Multi-axis, high speed machining wasn’t new for medical device manufacturer B&J Medical (Kendallville, Indiana). However, the shop’s experience was limited to vertically oriented machines, which the company says posed capability challenges for its medical applications. By investing in five-axis horizontal machines from Grob Systems Inc. (Bluffton, Ohio), the shop was able to improve cycle times and part quality.
B&J Medical was founded in 2010 as a division of 30-year-old custom mold shop B&J Specialty. When customers began approaching the parent company with medical applications, it began to consider this new business opportunity. However, the shop was not equipped to meet the strict ISO 13485-2003 standards to which medical device manufacturers are required to conform. Rather than spend the time, energy and expense necessary to transform the current shop, the company founded B&J Medical.
Complying with ISO standards was no small undertaking, yet B&J Medical was able to achieve both ISO 13485-2003 and ISO 9001-2010 certifications within three months of opening its doors. This was due, in part, to a combination of experienced staff and implementation of Grob’s G350 horizontal five-axis machining centers.
“Our experience in tight-tolerance, five-axis die and mold work made for a natural transition into orthopedic implant and instrument manufacturing,” says Scott Sizemore, VP of operations, and one of the many key staff members who came to B&J Medical from B&J Specialty. “We have several vertical five-axis machines, and are familiar with the programs, controls and tooling necessary for complex parts.”
While B&J Medical had the multi-axis experience necessary to machine a variety of tight-tolerance orthopedic implants and medical instruments, the company recognized that its five-axis vertical machines had certain restrictions. “Vertical machines tend to have a lot of capability limits, require long toolholders; and fixturing can be difficult,” Mr. Sizemore says.
When reviewing options for new machines, the unique design of Grob’s G350 horizontal five-axis machining centers caught Mr. Sizemore’s eye. “The horizontal five-axis design was so much different than what everybody else had,” he says.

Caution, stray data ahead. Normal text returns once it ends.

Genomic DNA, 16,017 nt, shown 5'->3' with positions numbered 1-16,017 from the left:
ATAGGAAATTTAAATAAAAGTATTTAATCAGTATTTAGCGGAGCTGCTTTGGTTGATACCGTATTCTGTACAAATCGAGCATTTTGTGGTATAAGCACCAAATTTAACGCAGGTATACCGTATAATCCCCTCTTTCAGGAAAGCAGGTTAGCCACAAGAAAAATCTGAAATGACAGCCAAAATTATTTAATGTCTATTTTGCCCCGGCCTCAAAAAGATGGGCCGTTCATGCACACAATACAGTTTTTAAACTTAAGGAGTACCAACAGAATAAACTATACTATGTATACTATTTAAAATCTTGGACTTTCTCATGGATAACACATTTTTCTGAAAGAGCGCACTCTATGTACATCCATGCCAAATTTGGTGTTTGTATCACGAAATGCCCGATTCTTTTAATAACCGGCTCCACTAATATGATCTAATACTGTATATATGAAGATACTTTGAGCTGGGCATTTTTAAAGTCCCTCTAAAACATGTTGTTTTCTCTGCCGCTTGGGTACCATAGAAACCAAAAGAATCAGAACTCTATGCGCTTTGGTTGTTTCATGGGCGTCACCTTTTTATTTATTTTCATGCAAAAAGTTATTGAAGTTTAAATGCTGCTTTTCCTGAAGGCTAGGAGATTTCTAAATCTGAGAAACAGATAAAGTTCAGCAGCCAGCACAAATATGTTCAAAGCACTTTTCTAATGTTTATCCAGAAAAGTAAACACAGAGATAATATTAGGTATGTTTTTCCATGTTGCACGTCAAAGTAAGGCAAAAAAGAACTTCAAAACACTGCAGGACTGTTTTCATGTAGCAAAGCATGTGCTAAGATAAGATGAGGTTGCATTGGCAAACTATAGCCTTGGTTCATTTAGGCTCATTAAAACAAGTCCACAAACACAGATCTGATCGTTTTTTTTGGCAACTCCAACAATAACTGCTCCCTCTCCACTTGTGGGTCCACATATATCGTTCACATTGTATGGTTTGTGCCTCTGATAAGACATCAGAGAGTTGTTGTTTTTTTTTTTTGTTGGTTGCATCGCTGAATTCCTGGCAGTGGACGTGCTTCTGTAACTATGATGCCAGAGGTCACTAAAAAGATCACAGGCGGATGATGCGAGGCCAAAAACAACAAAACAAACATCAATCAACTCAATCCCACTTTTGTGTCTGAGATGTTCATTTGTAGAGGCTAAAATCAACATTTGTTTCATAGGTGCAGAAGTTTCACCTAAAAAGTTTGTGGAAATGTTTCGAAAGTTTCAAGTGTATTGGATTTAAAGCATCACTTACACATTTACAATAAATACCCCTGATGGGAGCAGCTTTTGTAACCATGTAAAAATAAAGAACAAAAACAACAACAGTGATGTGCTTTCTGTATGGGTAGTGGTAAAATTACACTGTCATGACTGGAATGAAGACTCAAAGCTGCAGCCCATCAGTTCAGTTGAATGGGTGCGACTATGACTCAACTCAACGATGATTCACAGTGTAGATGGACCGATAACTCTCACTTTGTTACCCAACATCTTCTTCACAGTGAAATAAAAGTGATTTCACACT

B&J Medical’s first Grob G350 was installed in March of 2010. The machine features three linear and two rotary axes, enabling five-sided machining as well as five-axis simultaneous interpolation. The worktable rotates 240 degrees in the A axis and 360 degrees in the B axis to enable complete access to five sides of a part. The ergonomic machine design enables easy access to the table, helping B&J Medical’s team change out parts quickly.
One feature that was immediately beneficial for medical applications was the extremely short tool overhang needed to reach various areas of the part. While extended toolholders are common on the company’s traditional five-axis vertical machining centers, the horizontal orientation of the G350s requires a much shorter reach. The rails and X-type linear roller packs are closer to the part being machined, providing increased rigidity.
“The shorter gage lengths allow us to run at greater feeds and speeds,” Mr. Sizemore says. “This results in noticeably shorter cycle times, often 25 to 30 percent faster than when we ran the same parts on our vertical machines. Keeping the tool closer to the spindle also provides better finished part accuracy.”
While B&J Medical was pleased with the new machine’s accuracy, the shop was hesitant about using its standard-equipped Siemens Sinumerik 840D sl control because it would be the shop’s first experience with a control from the Elk Grove Village, Illinois company. The shop was concerned both that employees would have problems learning the new control, and that it would be challenging to bring existing part programs to the new system.
Mr. Sizemore reached out to CAD CAM Technologies, B&J’s local Mastercam distributor, for help generating a postprocessor for the Siemens controls. According to Mr. Sizemore, after a few tweaks to the postprocessor, they quickly transitioned existing programs over to the new machines. The implementation of the new control was much easier than B&J anticipated, and when the company ordered its second Grob G350 in early 2012, it specified a Siemens control.
Both G350 machines are equipped with Tool Center Point Management (TCP), a feature that wasn’t included in any machine the company previously purchased. With TCP, it is not necessary for the CAM system to know the machine kinematics and tool dimensions. The control is intelligent enough to make all the calculations to take care of the machine kinematics. Designed to reduce setup time and simplify the whole process, the CAM system only needs to know the relationship between the tool tip and the workpiece. TCP also makes it possible to program linear feed rates for five-axis contours on complex surfaces, which improves cycle times and surface quality.
According to Mr. Sizemore, TCP has made his life much easier. “We post nominal numbers, and the Siemens control takes care of the rest.”
Reduced setup time through TCP and improved cycle time thanks to the machines’ horizontal design have enabled B&J Medical to keep up with increased orders. The G350s’ flexibility continues to help the company field the variety of tight-tolerance orthopedic implant and medical instrument machining applications its customers’ demand.